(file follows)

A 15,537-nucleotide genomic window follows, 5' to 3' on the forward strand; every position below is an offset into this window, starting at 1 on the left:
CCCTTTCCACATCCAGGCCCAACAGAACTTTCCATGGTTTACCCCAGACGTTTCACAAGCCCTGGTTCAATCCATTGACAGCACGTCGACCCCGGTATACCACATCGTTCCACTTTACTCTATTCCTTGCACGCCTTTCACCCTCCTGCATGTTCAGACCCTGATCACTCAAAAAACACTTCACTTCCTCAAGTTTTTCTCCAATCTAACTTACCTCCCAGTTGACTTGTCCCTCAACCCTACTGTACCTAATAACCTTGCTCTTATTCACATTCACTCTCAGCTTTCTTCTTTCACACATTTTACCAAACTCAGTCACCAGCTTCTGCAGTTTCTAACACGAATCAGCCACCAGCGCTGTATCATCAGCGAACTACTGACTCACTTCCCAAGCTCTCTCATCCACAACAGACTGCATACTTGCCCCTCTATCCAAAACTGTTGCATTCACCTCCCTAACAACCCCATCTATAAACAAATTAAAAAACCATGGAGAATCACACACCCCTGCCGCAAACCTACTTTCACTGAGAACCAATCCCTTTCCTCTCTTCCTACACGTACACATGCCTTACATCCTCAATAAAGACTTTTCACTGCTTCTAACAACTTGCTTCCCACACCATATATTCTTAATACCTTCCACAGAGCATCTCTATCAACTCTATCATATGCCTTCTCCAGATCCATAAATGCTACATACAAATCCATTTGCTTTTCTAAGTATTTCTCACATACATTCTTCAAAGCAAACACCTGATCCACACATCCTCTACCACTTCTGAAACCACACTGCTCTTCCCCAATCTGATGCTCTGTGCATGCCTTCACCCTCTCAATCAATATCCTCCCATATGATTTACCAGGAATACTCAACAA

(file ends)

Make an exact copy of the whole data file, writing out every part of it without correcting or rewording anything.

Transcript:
A 15,537-nucleotide genomic window follows, 5' to 3' on the forward strand; every position below is an offset into this window, starting at 1 on the left:
CCCTTTCCACATCCAGGCCCAACAGAACTTTCCATGGTTTACCCCAGACGTTTCACAAGCCCTGGTTCAATCCATTGACAGCACGTCGACCCCGGTATACCACATCGTTCCACTTTACTCTATTCCTTGCACGCCTTTCACCCTCCTGCATGTTCAGACCCTGATCACTCAAAAAACACTTCACTTCCTCAAGTTTTTCTCCAATCTAACTTACCTCCCAGTTGACTTGTCCCTCAACCCTACTGTACCTAATAACCTTGCTCTTATTCACATTCACTCTCAGCTTTCTTCTTTCACACATTTTACCAAACTCAGTCACCAGCTTCTGCAGTTTCTAACACGAATCAGCCACCAGCGCTGTATCATCAGCGAACTACTGACTCACTTCCCAAGCTCTCTCATCCACAACAGACTGCATACTTGCCCCTCTATCCAAAACTGTTGCATTCACCTCCCTAACAACCCCATCTATAAACAAATTAAAAAACCATGGAGAATCACACACCCCTGCCGCAAACCTACTTTCACTGAGAACCAATCCCTTTCCTCTCTTCCTACACGTACACATGCCTTACATCCTCAATAAAGACTTTTCACTGCTTCTAACAACTTGCTTCCCACACCATATATTCTTAATACCTTCCACAGAGCATCTCTATCAACTCTATCATATGCCTTCTCCAGATCCATAAATGCTACATACAAATCCATTTGCTTTTCTAAGTATTTCTCACATACATTCTTCAAAGCAAACACCTGATCCACACATCCTCTACCACTTCTGAAACCACACTGCTCTTCCCCAATCTGATGCTCTGTGCATGCCTTCACCCTCTCAATCAATATCCTCCCATATGATTTACCAGGAATACTCAACAA